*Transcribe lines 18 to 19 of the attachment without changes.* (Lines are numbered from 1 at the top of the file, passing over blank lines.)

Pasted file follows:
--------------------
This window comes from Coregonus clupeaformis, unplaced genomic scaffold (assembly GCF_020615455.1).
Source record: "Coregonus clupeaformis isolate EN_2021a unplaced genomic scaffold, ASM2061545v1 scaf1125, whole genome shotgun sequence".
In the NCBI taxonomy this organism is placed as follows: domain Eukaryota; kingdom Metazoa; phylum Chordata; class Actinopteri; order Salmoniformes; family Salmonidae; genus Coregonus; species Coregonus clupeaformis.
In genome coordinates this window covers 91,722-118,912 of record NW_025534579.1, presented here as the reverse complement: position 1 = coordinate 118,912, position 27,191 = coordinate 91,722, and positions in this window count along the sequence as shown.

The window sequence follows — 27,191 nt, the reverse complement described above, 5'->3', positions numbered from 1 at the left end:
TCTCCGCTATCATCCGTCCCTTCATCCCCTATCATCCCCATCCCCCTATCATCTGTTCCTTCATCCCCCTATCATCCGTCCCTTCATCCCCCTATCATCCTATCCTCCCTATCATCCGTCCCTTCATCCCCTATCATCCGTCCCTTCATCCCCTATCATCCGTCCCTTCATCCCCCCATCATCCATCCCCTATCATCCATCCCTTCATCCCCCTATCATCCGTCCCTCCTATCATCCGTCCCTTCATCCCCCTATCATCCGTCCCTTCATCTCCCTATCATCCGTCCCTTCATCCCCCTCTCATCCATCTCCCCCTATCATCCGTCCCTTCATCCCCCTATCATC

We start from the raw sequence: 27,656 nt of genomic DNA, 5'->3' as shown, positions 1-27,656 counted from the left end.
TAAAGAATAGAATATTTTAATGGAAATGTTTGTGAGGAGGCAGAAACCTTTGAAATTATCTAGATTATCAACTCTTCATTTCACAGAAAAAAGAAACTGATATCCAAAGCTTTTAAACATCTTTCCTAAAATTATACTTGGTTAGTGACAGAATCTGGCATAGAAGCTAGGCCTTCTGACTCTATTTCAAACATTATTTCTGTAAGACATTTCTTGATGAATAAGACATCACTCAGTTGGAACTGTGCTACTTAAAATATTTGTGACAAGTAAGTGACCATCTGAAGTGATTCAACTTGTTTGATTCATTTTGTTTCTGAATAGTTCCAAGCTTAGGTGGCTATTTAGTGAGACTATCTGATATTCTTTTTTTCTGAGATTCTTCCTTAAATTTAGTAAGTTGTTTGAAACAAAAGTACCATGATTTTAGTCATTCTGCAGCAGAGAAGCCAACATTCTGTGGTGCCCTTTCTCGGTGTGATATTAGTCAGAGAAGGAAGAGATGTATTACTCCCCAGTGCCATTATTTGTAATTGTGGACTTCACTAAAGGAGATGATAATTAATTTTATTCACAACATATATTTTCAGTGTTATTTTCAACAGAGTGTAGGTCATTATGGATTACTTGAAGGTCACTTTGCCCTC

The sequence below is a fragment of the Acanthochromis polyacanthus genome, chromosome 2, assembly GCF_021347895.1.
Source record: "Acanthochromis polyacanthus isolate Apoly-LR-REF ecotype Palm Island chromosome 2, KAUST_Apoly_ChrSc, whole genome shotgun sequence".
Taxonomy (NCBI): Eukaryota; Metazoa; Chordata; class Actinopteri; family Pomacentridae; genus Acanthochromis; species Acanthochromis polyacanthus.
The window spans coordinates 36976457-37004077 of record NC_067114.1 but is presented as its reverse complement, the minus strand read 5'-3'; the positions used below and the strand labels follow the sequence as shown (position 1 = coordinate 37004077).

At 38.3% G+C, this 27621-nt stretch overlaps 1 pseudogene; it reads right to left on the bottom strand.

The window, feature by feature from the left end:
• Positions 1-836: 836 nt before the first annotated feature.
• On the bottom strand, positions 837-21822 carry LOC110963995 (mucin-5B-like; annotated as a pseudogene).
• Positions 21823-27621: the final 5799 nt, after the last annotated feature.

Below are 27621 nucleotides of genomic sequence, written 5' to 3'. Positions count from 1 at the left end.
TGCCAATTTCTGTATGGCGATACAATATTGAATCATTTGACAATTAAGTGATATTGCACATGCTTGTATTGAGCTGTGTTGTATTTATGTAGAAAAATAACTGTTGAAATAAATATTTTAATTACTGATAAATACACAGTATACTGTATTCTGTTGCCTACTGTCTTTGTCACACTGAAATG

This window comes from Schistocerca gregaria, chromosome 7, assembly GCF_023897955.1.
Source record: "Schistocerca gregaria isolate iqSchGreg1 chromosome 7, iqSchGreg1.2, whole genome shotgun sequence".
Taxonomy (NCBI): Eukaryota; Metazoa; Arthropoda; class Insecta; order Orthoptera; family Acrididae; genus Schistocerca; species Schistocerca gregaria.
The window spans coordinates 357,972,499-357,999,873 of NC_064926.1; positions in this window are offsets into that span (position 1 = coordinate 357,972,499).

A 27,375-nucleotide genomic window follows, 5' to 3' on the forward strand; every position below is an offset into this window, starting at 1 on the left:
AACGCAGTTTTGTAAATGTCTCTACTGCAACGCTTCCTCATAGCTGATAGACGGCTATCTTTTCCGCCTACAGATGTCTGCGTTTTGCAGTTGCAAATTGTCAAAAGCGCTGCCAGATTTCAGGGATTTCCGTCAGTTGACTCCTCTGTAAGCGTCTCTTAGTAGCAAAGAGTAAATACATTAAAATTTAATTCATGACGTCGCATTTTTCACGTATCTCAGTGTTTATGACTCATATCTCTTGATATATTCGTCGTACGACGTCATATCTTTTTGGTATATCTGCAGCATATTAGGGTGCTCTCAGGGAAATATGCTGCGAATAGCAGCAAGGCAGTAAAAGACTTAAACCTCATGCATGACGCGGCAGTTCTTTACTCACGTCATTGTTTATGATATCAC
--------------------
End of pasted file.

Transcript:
Below are 27621 nucleotides of genomic sequence, written 5' to 3'. Positions count from 1 at the left end.
TGCCAATTTCTGTATGGCGATACAATATTGAATCATTTGACAATTAAGTGATATTGCACATGCTTGTATTGAGCTGTGTTGTATTTATGTAGAAAAATAACTGTTGAAATAAATATTTTAATTACTGATAAATACACAGTATACTGTATTCTGTTGCCTACTGTCTTTGTCACACTGAAATG